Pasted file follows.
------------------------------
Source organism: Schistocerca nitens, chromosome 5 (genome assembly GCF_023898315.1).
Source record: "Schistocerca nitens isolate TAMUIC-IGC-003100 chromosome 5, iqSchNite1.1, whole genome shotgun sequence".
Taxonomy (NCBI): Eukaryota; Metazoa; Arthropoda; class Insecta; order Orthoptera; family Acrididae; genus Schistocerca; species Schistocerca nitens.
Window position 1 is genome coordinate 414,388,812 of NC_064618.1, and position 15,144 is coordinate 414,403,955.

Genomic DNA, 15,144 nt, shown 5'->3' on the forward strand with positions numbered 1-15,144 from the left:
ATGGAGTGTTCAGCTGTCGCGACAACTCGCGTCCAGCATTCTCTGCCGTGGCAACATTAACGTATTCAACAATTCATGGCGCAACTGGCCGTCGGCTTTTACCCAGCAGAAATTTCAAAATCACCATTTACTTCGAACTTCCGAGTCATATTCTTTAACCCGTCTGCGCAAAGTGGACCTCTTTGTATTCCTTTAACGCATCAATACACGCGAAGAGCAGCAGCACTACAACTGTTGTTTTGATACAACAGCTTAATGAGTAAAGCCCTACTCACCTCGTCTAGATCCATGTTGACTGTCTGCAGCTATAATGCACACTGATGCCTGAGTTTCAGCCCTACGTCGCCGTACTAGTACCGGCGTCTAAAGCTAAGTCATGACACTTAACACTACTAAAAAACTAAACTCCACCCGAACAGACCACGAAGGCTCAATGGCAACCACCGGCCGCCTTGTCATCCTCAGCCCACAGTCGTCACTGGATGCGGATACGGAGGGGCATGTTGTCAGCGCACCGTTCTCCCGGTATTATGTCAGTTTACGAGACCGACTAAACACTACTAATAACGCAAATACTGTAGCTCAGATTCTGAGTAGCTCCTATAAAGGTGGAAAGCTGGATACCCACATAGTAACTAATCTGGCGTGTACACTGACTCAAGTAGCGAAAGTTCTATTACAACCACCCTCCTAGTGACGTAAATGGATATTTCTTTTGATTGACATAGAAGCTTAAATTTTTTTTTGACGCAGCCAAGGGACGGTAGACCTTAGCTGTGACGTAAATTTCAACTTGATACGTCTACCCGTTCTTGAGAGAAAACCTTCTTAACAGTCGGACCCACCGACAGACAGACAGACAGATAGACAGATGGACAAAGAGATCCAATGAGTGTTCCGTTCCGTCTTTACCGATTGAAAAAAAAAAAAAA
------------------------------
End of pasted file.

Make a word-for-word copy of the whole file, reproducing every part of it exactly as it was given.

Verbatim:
Source organism: Schistocerca nitens, chromosome 5 (genome assembly GCF_023898315.1).
Source record: "Schistocerca nitens isolate TAMUIC-IGC-003100 chromosome 5, iqSchNite1.1, whole genome shotgun sequence".
Taxonomy (NCBI): Eukaryota; Metazoa; Arthropoda; class Insecta; order Orthoptera; family Acrididae; genus Schistocerca; species Schistocerca nitens.
Window position 1 is genome coordinate 414,388,812 of NC_064618.1, and position 15,144 is coordinate 414,403,955.

Genomic DNA, 15,144 nt, shown 5'->3' on the forward strand with positions numbered 1-15,144 from the left:
ATGGAGTGTTCAGCTGTCGCGACAACTCGCGTCCAGCATTCTCTGCCGTGGCAACATTAACGTATTCAACAATTCATGGCGCAACTGGCCGTCGGCTTTTACCCAGCAGAAATTTCAAAATCACCATTTACTTCGAACTTCCGAGTCATATTCTTTAACCCGTCTGCGCAAAGTGGACCTCTTTGTATTCCTTTAACGCATCAATACACGCGAAGAGCAGCAGCACTACAACTGTTGTTTTGATACAACAGCTTAATGAGTAAAGCCCTACTCACCTCGTCTAGATCCATGTTGACTGTCTGCAGCTATAATGCACACTGATGCCTGAGTTTCAGCCCTACGTCGCCGTACTAGTACCGGCGTCTAAAGCTAAGTCATGACACTTAACACTACTAAAAAACTAAACTCCACCCGAACAGACCACGAAGGCTCAATGGCAACCACCGGCCGCCTTGTCATCCTCAGCCCACAGTCGTCACTGGATGCGGATACGGAGGGGCATGTTGTCAGCGCACCGTTCTCCCGGTATTATGTCAGTTTACGAGACCGACTAAACACTACTAATAACGCAAATACTGTAGCTCAGATTCTGAGTAGCTCCTATAAAGGTGGAAAGCTGGATACCCACATAGTAACTAATCTGGCGTGTACACTGACTCAAGTAGCGAAAGTTCTATTACAACCACCCTCCTAGTGACGTAAATGGATATTTCTTTTGATTGACATAGAAGCTTAAATTTTTTTTTGACGCAGCCAAGGGACGGTAGACCTTAGCTGTGACGTAAATTTCAACTTGATACGTCTACCCGTTCTTGAGAGAAAACCTTCTTAACAGTCGGACCCACCGACAGACAGACAGACAGATAGACAGATGGACAAAGAGATCCAATGAGTGTTCCGTTCCGTCTTTACCGATTGAAAAAAAAAAAAAA